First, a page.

Date of Award


Document Type


Degree Name

Master of Science (MS)


College of Science and Mathematics


School of Computing

Thesis Sponsor/Dissertation Chair/Project Chair

Eric Forgoston

Committee Member

Youngna Choi

Committee Member

Baojun Song


Ecologists have long been concerned with understanding the behavior and evolutionary patterns exhibited within complex ecological communities. Under- standing the delicate balance that sustains ecosystems is crucial in determining how these communities evolve over time. Recently, researchers have combined deterministic Lotka-Volterra dynamics with different types of synthetic food webs (cascade, niche and generalized cascade models), and have analyzed the mechanisms behind primary extinction events and the ensuing secondary extinction cascade. These studies also enabled the exploration of the complex interplay of species loss to explain how food web structure influences primary and secondary extinction. We have extended these ideas to real food webs by using the Ecopath modeling framework to study the dynamics of extinction in two actual marine ecosystems. The first example is a simple food web of eight functional groups from the Bay of Somme in France, while the second example is a more complicated food web of nineteen functional groups from the Weddell Sea in Antarctica. Our methodology enables us to understand the extinction dynamics of different food webs, and to predict potential threats which can seriously affect the stability of real-world ecosystems.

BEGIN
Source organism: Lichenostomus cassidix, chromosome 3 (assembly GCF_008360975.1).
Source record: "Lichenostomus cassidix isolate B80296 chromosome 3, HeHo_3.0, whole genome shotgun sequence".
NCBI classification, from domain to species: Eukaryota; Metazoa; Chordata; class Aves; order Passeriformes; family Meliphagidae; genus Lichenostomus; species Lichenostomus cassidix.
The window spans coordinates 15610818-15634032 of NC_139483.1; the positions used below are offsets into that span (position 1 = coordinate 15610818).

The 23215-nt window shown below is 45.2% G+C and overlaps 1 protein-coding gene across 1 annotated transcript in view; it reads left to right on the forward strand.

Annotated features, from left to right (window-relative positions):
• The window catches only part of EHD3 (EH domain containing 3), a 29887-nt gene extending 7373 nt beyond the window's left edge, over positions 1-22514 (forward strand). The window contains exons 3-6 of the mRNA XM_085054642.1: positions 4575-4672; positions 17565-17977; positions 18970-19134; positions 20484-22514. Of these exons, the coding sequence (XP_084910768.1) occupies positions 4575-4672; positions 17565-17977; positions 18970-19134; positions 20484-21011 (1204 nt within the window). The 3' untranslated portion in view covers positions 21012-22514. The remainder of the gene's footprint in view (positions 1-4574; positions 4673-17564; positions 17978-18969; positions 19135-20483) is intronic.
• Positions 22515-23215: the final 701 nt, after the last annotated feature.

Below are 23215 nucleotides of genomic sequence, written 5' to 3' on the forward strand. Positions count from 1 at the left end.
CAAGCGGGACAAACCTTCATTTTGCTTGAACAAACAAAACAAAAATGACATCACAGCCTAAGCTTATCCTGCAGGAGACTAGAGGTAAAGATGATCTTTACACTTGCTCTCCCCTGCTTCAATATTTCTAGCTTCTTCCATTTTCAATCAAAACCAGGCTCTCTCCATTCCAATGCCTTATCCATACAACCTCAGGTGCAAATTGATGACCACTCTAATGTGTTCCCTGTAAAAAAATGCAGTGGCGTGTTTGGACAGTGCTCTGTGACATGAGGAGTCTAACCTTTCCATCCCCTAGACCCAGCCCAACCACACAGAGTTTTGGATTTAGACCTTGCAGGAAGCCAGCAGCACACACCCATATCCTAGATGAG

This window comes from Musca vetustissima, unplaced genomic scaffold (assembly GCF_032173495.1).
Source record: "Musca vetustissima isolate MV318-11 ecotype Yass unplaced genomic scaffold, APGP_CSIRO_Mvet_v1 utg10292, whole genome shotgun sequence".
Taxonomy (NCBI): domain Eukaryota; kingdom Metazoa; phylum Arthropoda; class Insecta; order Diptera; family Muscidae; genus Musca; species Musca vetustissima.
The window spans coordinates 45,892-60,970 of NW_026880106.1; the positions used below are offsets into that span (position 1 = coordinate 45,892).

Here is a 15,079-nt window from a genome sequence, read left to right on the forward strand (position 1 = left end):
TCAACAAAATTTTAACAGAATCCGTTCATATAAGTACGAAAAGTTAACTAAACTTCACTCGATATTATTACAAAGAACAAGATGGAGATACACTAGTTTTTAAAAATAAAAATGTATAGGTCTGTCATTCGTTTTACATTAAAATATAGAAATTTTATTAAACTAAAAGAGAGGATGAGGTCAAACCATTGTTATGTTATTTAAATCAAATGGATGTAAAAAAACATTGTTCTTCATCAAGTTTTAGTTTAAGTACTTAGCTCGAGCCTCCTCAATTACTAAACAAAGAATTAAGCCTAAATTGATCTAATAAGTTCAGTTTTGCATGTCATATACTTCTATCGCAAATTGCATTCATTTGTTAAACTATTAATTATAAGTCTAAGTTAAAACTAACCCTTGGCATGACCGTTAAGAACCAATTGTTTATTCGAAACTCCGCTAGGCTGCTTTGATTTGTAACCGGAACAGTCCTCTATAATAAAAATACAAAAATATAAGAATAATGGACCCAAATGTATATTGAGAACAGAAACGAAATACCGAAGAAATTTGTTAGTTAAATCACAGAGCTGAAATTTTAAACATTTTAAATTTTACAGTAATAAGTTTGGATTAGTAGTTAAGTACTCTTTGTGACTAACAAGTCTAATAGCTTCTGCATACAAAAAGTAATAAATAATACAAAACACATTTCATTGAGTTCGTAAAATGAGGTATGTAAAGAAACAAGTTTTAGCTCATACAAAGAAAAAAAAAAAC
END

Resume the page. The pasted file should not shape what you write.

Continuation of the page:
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Available for download on Saturday, February 22, 2025